Marketing wisdom has it that to develop products with good sales potential you need to first appreciate your customer’s needs and then build a product that answers those needs. Customer needs analysis is the process of unearthing information about just what it is customers would really value in a product. The activities most commonly associated with this process are running customer surveys or focus groups and undertaking market research.
One group that sometimes gets left out of the loop is the company’s employees yet these people, particularly those facing customers, aggregate a huge amount of knowledge about what customers think of a product and about how customers actually use them. A brainstorming session with employees can be a very profitable source of ideas for product innovations that will answer to real needs customers have discussed with them.
Trouble is, traditional brainstorming sessions based on throwing up any and all suggestions for consideration often create more hot air than good ideas. In the real world of business not all ideas are good ideas. One reason is that many blue sky ideas are simply not feasible given the practical constraints imposed by the business’ capabilities. A brainstorming session that ends up with several hundred ideas on the butchers paper may be considered successful in terms of quantity but there’s no guarantee of any quality. Searching through this grab bag of ideas, how can you determine which of them really do address an unmet customer need?
A lot more useful ideas are likely to come up if the thinking is focussed in some way so as to keep it within the zone of what customers need. One way to create this sort of focus is to work to a set of preplanned questions that work off your employee’s knowledge of actual customer needs (or behaviour) rather than to ask for off-the-top-of-the-head thoughts. A set of good questions will restrain thinking to sensible product modifications, or even new versions of a product, that could represent valuable innovations.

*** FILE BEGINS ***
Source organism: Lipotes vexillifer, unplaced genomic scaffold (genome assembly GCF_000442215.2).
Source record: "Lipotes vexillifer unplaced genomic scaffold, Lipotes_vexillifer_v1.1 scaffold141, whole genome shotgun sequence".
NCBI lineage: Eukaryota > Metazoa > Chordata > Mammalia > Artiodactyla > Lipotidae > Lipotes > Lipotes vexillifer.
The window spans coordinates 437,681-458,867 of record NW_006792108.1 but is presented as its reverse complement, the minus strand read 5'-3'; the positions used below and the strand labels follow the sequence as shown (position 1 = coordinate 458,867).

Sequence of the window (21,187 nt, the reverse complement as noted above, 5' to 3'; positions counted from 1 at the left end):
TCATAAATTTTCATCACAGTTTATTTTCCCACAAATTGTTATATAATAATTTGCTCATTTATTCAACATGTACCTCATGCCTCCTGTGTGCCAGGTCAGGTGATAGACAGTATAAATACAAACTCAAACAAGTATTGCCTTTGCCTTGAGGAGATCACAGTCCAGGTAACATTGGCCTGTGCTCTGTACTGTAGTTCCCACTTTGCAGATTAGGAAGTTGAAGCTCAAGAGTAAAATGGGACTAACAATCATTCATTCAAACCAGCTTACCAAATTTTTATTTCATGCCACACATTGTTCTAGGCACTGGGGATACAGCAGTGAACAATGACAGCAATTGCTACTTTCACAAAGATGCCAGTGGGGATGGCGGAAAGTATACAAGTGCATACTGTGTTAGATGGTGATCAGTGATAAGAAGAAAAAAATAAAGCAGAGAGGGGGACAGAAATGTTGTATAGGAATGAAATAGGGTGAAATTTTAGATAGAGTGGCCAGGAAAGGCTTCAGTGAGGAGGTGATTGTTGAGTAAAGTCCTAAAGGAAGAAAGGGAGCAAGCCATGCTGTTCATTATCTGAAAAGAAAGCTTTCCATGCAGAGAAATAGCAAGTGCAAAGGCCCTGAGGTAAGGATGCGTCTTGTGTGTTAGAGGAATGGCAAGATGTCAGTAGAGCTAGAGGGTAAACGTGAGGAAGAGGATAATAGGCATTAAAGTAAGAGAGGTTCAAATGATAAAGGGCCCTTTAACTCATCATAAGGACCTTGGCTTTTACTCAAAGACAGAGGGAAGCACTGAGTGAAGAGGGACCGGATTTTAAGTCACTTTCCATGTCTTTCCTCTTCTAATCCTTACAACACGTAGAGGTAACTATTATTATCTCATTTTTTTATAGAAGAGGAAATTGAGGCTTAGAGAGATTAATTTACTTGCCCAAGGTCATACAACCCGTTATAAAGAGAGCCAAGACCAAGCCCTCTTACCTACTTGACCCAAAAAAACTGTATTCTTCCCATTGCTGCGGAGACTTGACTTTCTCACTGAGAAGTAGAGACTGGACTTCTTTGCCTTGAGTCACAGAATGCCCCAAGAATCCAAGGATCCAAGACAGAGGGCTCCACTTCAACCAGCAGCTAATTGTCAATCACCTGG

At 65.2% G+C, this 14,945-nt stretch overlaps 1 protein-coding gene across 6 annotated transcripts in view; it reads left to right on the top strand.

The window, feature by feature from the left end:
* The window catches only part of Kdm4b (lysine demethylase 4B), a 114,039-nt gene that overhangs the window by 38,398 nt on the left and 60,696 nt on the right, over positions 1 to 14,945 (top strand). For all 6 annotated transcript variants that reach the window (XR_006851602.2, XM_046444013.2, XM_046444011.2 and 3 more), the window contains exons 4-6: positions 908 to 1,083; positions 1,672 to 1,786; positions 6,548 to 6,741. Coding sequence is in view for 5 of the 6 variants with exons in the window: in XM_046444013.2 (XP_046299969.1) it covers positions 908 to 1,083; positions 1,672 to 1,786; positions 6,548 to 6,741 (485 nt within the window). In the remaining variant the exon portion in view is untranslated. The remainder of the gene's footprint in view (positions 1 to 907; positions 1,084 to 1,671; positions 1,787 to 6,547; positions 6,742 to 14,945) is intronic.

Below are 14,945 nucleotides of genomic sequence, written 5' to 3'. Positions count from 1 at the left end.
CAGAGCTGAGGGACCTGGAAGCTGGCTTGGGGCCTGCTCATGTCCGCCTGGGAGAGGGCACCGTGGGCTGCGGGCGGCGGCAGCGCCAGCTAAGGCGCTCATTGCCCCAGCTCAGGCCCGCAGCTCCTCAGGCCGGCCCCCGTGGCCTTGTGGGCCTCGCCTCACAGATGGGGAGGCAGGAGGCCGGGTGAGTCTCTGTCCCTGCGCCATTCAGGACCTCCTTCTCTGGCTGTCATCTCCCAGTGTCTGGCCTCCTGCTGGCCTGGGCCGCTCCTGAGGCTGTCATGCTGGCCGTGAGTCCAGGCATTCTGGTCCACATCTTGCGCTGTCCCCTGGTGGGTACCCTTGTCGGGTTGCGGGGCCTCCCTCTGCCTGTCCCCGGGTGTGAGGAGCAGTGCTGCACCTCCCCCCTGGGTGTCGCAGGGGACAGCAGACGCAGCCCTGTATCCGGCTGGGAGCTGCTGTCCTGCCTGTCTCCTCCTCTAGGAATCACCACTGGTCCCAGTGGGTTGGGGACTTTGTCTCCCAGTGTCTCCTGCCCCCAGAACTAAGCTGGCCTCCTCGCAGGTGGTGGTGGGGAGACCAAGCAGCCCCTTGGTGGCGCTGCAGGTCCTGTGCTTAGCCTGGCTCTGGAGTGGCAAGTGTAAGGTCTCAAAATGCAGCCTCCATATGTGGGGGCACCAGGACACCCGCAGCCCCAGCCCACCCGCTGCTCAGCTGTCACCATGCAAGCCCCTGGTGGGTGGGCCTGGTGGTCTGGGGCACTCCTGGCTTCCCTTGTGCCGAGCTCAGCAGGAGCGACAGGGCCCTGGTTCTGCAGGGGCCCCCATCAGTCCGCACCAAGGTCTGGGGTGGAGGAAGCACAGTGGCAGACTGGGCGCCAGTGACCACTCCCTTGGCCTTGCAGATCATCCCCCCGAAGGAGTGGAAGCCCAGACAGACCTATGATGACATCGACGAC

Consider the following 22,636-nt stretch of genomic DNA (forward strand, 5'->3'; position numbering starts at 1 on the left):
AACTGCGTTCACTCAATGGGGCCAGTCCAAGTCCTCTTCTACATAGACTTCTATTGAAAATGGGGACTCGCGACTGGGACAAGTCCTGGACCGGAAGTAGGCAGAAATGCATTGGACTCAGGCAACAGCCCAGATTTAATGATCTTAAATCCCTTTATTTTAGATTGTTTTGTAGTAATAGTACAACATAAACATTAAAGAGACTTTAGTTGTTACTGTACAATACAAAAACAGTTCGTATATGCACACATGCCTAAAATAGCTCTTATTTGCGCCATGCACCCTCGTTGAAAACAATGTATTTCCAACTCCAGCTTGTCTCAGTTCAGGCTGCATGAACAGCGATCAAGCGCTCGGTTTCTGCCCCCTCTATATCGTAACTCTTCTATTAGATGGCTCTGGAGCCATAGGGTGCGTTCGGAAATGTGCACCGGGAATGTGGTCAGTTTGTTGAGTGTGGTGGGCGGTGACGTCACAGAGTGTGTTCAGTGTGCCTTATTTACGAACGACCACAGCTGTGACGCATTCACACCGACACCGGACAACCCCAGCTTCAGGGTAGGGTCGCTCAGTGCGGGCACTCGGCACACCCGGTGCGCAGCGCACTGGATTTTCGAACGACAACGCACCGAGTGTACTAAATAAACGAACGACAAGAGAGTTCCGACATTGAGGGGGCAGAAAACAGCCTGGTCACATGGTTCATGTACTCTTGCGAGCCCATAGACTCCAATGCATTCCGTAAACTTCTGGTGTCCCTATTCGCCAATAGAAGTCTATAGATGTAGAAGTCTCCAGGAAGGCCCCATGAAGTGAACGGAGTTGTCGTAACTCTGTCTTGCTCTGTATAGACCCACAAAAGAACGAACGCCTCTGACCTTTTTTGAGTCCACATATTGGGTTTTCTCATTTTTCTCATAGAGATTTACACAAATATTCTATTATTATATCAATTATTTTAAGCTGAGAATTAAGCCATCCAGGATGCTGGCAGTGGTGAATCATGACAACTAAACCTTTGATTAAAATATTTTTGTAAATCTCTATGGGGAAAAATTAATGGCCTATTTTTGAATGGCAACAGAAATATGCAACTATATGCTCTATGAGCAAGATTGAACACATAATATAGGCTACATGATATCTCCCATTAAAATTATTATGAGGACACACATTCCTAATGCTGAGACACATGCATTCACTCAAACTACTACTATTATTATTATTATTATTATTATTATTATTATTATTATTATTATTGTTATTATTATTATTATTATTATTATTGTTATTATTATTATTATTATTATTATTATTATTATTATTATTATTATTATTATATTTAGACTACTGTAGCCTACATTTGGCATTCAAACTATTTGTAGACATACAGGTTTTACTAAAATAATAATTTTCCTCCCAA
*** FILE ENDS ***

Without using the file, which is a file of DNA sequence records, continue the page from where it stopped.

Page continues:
There’s no such thing as THE list of right questions to ask and you’ll want to develop your own related to your individual business, its capabilities and its area of operations. However, some generic examples will give you an idea of how this approach works and provide a start for your next brainstorming session.
What modifications have customers asked us about? Customers will often discuss the features of a product that would be just right for them. If it would be just right for a group of customers, then it could be worth developing.
Are some customers using our product in a way or for a purpose we never expected or intended them to? For example, iPods are being used as flight data recorders in light aircraft.
Do any customers invest significantly in modifying your product to get it to do just what they want it to? The most zealous windsurfers who get new boards first and modify them, the most advanced builders experimenting with new materials like stressed-skin panels often suggest or even create useful innovations that manufacturers subsequently adopt.
What minor modifications do customers regularly make to the product? Do left-handers have to modify it to suit their handedness?
Is there one modification that would open this product up to a new customer segment such as providing instructions in another language or in braille or developing a ‘green’ version?
Do customers report a consistent difficulty with using a product? Employees are often well situated to hear about, or even anticipate, customer problems with a product.
Using known unmet needs to guide brainstorming removes the unrestrained speculation that leads to impractical suggestions to meet unproven customer needs. Rather, it allows for creative suggestions on how to devise valued solutions that meet real needs. This approach can be a powerful way of coming up with new ideas ranging from minor product modifications to an entirely new product.